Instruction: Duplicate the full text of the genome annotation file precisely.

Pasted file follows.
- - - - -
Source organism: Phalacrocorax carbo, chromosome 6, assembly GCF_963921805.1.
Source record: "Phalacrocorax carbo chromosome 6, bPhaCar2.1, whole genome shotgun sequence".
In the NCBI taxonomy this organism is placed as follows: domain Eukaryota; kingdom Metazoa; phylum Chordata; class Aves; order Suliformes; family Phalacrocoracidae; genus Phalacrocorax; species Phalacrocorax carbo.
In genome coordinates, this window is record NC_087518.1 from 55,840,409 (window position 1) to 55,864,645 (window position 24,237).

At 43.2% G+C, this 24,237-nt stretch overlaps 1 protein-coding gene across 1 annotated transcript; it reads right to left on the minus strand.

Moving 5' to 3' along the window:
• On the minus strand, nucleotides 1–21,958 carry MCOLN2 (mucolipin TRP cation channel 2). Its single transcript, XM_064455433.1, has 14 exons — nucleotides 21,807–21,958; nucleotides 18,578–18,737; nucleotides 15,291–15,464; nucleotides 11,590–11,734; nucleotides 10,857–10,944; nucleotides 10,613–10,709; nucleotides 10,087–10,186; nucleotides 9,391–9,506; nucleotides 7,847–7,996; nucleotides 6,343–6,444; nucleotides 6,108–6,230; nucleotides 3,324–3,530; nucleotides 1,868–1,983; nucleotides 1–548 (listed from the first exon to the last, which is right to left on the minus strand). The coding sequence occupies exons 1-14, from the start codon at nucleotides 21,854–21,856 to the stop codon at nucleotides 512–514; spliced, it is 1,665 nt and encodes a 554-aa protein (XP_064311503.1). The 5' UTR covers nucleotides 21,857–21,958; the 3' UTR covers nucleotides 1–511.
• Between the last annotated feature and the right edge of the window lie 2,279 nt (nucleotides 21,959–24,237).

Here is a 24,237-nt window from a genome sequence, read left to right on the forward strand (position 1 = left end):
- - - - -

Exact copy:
Source organism: Phalacrocorax carbo, chromosome 6, assembly GCF_963921805.1.
Source record: "Phalacrocorax carbo chromosome 6, bPhaCar2.1, whole genome shotgun sequence".
In the NCBI taxonomy this organism is placed as follows: domain Eukaryota; kingdom Metazoa; phylum Chordata; class Aves; order Suliformes; family Phalacrocoracidae; genus Phalacrocorax; species Phalacrocorax carbo.
In genome coordinates, this window is record NC_087518.1 from 55,840,409 (window position 1) to 55,864,645 (window position 24,237).

At 43.2% G+C, this 24,237-nt stretch overlaps 1 protein-coding gene across 1 annotated transcript; it reads right to left on the minus strand.

Moving 5' to 3' along the window:
• On the minus strand, nucleotides 1–21,958 carry MCOLN2 (mucolipin TRP cation channel 2). Its single transcript, XM_064455433.1, has 14 exons — nucleotides 21,807–21,958; nucleotides 18,578–18,737; nucleotides 15,291–15,464; nucleotides 11,590–11,734; nucleotides 10,857–10,944; nucleotides 10,613–10,709; nucleotides 10,087–10,186; nucleotides 9,391–9,506; nucleotides 7,847–7,996; nucleotides 6,343–6,444; nucleotides 6,108–6,230; nucleotides 3,324–3,530; nucleotides 1,868–1,983; nucleotides 1–548 (listed from the first exon to the last, which is right to left on the minus strand). The coding sequence occupies exons 1-14, from the start codon at nucleotides 21,854–21,856 to the stop codon at nucleotides 512–514; spliced, it is 1,665 nt and encodes a 554-aa protein (XP_064311503.1). The 5' UTR covers nucleotides 21,857–21,958; the 3' UTR covers nucleotides 1–511.
• Between the last annotated feature and the right edge of the window lie 2,279 nt (nucleotides 21,959–24,237).

Here is a 24,237-nt window from a genome sequence, read left to right on the forward strand (position 1 = left end):